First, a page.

It is very easy to become overwhelmed by everything that "isn't" or is challenging, frustrating, and exhausting with the horse.
Unrealistic expectations, hopefulness and continuously comparing ourselves or our horses to what "everyone else" is/can do, is detrimental to the Quality of our interactions and leads to less-than-ideal scenarios.
I wish more folks gave themselves permission to literally and figuratively focus on being present and addressing themselves and their horse in small segments. Each segment of Clarity in Communication can connect to the next, which influences how the "final" piece of accomplishment is experienced by the horse.
Start in a place of offering empathy towards yourself and your horse; you are both searching and learning, things don't often happen as easily as shown in the training video or when the experienced professional asks something of the horse.
Allow yourself time to slow down to observe. Value experimenting during your interactions, as these will help you understand where to "start" to influence changes in the equine partnership.
Find a support system, whether in person or through distance coaching, of like-minded individuals who will not constantly question, berate, or add stress to your situation for you not hurrying, making, or forcing the horse into compliance.
Believe the horse. If he is displaying fear, worry, concern, or defensiveness, take time to let go of your assumptions or expectations, and refine breaking down what, how, and why you are communicating something during the interaction, to learn how to recognize triggers creating unwanted behaviors. Then experiment with communicating in a manner that doesn't make your horse defensive.
During your own "searching" to improve yourself, notice the shift in your horse mentally, emotionally, and physically as he reflects your availability at the moment, rather than you bringing unintentional aggressive demands and criticism to every interaction.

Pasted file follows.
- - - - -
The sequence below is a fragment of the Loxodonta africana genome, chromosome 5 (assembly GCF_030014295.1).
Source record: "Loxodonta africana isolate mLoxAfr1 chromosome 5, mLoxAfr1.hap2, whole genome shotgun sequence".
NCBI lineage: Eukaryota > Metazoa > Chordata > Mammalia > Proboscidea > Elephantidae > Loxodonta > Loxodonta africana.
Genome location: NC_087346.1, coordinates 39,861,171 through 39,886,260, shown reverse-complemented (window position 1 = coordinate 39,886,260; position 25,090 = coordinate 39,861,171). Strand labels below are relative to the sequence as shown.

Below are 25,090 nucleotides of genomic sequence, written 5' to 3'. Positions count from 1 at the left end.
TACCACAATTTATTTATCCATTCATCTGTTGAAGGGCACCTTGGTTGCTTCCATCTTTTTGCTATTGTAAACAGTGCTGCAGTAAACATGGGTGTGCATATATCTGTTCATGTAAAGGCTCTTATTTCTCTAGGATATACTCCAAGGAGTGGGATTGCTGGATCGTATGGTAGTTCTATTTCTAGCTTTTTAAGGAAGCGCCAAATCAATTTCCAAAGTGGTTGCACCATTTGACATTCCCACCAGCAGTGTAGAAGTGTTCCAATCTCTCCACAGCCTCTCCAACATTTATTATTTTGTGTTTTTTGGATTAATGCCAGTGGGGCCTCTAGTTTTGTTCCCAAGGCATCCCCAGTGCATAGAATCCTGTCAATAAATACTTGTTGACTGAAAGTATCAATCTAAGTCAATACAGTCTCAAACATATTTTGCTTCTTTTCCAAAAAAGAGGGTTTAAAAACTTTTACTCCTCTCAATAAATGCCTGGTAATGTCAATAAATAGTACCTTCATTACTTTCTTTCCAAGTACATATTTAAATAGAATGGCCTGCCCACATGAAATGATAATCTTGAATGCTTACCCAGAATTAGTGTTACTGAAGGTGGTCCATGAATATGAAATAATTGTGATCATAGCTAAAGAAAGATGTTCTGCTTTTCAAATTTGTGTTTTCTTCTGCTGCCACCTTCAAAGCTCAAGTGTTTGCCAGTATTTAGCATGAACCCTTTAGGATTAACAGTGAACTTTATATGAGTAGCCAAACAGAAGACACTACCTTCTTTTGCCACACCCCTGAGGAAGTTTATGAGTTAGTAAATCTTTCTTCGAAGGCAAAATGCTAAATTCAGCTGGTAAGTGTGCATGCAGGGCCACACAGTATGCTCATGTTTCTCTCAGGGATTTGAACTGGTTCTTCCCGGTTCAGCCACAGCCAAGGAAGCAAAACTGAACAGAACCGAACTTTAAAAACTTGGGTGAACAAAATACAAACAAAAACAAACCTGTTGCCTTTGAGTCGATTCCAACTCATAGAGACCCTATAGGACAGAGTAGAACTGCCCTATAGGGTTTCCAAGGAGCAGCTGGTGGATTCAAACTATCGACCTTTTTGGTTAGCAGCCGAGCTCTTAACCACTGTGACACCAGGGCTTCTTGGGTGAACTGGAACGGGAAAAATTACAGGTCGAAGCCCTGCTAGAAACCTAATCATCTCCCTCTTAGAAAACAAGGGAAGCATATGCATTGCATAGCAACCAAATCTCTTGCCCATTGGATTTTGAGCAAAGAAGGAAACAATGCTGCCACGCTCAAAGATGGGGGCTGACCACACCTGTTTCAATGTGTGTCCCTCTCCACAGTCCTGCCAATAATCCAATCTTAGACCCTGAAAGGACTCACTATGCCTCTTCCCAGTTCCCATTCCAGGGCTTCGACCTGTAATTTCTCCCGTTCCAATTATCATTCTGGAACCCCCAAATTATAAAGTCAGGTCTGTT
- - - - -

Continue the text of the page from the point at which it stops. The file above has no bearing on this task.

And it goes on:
Accept the "feedback" from the horse with an emotionally neutral stance and view it as more information to help recognize how you are affecting his thoughts, emotions, and movement.
Whether or not you agree, his communication is honest. There's no ulterior motive, mind game, stubbornness, ornery, or other human-associated emotion in him. His physical behavior reflects his mental and emotional state.
The neurotic, dramatic, and dangerous behaviors are pleas from the horse for help. His previously subtle reflections of fear, concern and defensiveness were often overlooked, shut down, or addressed with more pressure as they were still "reasonable" enough for the human to try to "contain." By handling them in that manner, they only evolve into far more dangerous behaviors. They will not disappear if you try to quash them to get back to your original agenda. Instead, they'll reappear in other forms if the root cause(s) were never addressed.
View every step, moment, and interaction as separate from the next to not mentally get ahead of where you are physically (literally) with the horse. Staying present is an Opportunity to keep track, address, and follow through in the Conversation with the horse to offer real-time support that has value to him and addresses his feedback.
Gradually the interactions will become a journey of self-awareness, personal growth, emotional calm, adaptability, maintaining mental presence, and retaining availability to consider the horse, as you offer respectful communication building trust, try, willingness, and reasonableness in the equine.